For each of the CEEIs, it is paramount that the HLPE consider and respect the work and mandate of other international bodies.  The added value of the CFS’s Multi-Year Program of Work (MYPoW) is in its ability to fill gaps in existing policy guidance and compliment the work of other bodies.  Therefore, ensuring that each of the CEEIs are closely linked to food security is important for maintaining an appropriate scope that stays within the expertise of the HLPE and CFS.

Dear Sir/Madam,

Below are comments from the European Commission's Directorate-General for Research and Innovation, for the first three items:

1) Building resilient supply chains for FSN 

The pandemic and the war in Ukraine have also magnified several differences that are not directly mentioned in the narrative, such as (a) the greater vulnerability of the poor and other disadvantaged groups (e.g., women, youth, the landless and refugees); (b) the important regional and national differences in policy reactions, demographics, food and economic system structures; (c) the digital divide between rich and poor (e.g., internet access and disruptions in schooling in developing countries). 

Additional suggested questions: 

  • How can access/investments to information and communications (e.g., early warning systems, development of improved data and indicators, and digital technology) be increased to anticipate shocks?
  • What are the various instruments needed to absorb shocks (e.g., better access to finance and liquidity, infrastructure and digital connections, and R&D for improving food production systems)? 
  • How can transformation in governance models support the transition towards resilient food systems? 

2) Urban and peri-urban food systems 

In the narrative there is a strong focus on the importance of the municipal governments in FSN, however, national activities including political will and finance are needed too to drive impactful change at larger scales. 

Additional suggested questions:  

  • How to engage citizens and empower them to drive inclusive change and provide next to top-down also bottom-up approaches? 
  • What are the main lock-ins at different levels preventing FSN in urban and peri-urban settings and how to overcome them? 

3) Conflicts and the fragility of food systems 

While short term emergency support measures are important, they do not replace the importance of refocusing the food sector in the long run towards sustainability and resilience. Food sustainability is fundamental for food security. Innovation through research, knowledge, technology, agro-ecology and adoption of best practices can mitigate pressure on costs without hurting production capacity, leading to long-term progress in productivity to achieve the green transition.  The current crisis confirms that we need to accelerate the food systems transition towards sustainability to better prepare for future crises.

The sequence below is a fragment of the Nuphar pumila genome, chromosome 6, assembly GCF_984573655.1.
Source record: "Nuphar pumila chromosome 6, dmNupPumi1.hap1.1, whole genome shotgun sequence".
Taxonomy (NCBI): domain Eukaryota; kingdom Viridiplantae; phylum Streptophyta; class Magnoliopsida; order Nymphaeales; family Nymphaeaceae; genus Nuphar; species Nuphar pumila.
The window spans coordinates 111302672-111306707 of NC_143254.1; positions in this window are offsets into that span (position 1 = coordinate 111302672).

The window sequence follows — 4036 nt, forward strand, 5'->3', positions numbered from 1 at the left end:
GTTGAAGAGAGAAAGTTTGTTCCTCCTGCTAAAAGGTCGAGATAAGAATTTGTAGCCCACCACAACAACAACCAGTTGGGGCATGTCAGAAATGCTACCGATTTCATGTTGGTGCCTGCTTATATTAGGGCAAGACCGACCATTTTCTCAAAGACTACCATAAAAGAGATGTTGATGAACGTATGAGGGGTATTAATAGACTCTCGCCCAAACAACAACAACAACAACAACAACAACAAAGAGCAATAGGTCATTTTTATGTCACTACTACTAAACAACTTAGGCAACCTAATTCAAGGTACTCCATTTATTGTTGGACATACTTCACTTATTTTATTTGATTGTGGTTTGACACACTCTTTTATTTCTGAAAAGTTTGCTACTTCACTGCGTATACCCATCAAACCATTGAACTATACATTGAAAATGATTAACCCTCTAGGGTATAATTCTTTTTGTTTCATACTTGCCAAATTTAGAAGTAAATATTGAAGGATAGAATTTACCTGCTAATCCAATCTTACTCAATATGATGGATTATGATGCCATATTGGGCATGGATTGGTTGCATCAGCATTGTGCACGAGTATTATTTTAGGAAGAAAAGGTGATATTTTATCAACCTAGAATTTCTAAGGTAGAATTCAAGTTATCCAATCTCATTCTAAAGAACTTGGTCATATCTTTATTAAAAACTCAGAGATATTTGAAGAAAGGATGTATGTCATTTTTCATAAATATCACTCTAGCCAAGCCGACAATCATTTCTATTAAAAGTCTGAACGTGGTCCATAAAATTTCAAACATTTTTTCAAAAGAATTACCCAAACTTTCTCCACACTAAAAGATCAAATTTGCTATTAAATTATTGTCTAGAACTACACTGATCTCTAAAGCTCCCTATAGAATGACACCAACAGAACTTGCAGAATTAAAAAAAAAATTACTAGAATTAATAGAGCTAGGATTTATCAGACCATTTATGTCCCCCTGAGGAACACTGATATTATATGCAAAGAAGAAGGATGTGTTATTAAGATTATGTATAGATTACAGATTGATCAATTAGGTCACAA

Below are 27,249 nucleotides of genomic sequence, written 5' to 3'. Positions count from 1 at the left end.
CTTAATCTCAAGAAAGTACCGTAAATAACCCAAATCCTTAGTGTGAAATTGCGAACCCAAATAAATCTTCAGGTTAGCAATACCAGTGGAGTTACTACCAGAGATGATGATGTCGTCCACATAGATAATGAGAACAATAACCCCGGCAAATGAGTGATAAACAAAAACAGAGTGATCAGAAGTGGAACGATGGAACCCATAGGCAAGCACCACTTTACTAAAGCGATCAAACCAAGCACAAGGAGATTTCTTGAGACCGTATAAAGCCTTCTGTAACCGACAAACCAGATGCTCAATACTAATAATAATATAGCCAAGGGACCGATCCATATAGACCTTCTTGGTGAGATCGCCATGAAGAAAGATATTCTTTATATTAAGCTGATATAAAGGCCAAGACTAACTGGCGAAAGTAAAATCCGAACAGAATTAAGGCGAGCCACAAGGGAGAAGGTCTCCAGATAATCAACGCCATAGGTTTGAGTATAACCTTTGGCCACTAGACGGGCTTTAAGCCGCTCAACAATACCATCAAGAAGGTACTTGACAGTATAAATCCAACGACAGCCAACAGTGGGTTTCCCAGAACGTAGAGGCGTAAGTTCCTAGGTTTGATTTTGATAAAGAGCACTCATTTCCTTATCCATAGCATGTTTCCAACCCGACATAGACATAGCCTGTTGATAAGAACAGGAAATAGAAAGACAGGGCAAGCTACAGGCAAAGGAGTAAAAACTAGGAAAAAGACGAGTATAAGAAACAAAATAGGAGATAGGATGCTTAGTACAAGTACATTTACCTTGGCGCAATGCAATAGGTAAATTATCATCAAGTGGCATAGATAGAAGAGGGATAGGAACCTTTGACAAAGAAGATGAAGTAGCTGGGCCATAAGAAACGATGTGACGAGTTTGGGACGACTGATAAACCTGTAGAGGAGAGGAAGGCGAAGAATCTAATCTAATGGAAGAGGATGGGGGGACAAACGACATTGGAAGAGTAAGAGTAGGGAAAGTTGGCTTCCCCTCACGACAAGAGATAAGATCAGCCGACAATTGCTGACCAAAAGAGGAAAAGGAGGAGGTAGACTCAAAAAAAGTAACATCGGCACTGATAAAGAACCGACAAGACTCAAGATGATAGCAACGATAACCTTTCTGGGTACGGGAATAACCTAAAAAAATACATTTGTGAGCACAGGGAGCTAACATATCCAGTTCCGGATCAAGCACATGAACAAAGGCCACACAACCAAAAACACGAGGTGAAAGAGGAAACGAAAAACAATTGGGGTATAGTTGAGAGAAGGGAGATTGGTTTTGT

Additional suggested questions:  

  • How can research and innovation help mitigate food insecurity?
  • How can the UNFSS coalitions assist and be the enablers of change for food sustainability and resilience to ensure food security?

Best regards,

Research Policy Officer
Plant production, food safety and microbiome 

Please find attached comments from the World Federation for Animals on the V0 draft of the HLPE 3rd Note on Critical, Emerging and Enduring Issues. 

We thank you for this opportunity to share our input. 



The identified CEEIs are crucial issues to sustainable food security and nutrition (FSN). Each issue is inevitably broad since any attempt to narrow down issues to specifics will amount to a litany of issues that could make the report verbose. However, I feel inequality and inequity in food systems could stand alone, although they were captured under some of the CEEIs.

Building resilience in food systems for sustainability is the goal of all the efforts that will be put into the system including this consultation.  This is why many of the CEEIs such as rural-urban continuum, climate change, conflicts the fragility issues featured prominently- seem like duplications. Revitalizing climate policies and infectious diseases are environmental issues which could be merged as such. Climate issues are not limited to policies alone but also other relevant issues were identified. The issue could be tagged Climate Change in food systems or Climate Change and infectious diseases challenging in food systems.

The drivers and trends identified as they are well captured


The following could be considered

Building resilient supply chains for FSN- The roles of research and innovations in building resilience need to be highlighted

Urban and peri-urban food systems- The need to capture rural in this heading in order to highlight issues of migration and agricultural employment for youth.

Conflicts and the fragility of food systems- Local conflict resolution strategies.

Revitalizing climate policies for FSN- reflect content in the title of the issue.

Recognizing the role and rights of food system workers- the roles of those working in the formal sector in the food systems at local levels are not covered.

Building a meaningful interface for diverse knowledges and practices for FSN- The need to highlight information management and how food systems actors could benefit from digitization.

Emerging and re-emerging infectious diseases challenging FSN. The need to address what know about infectious diseases and preventing them.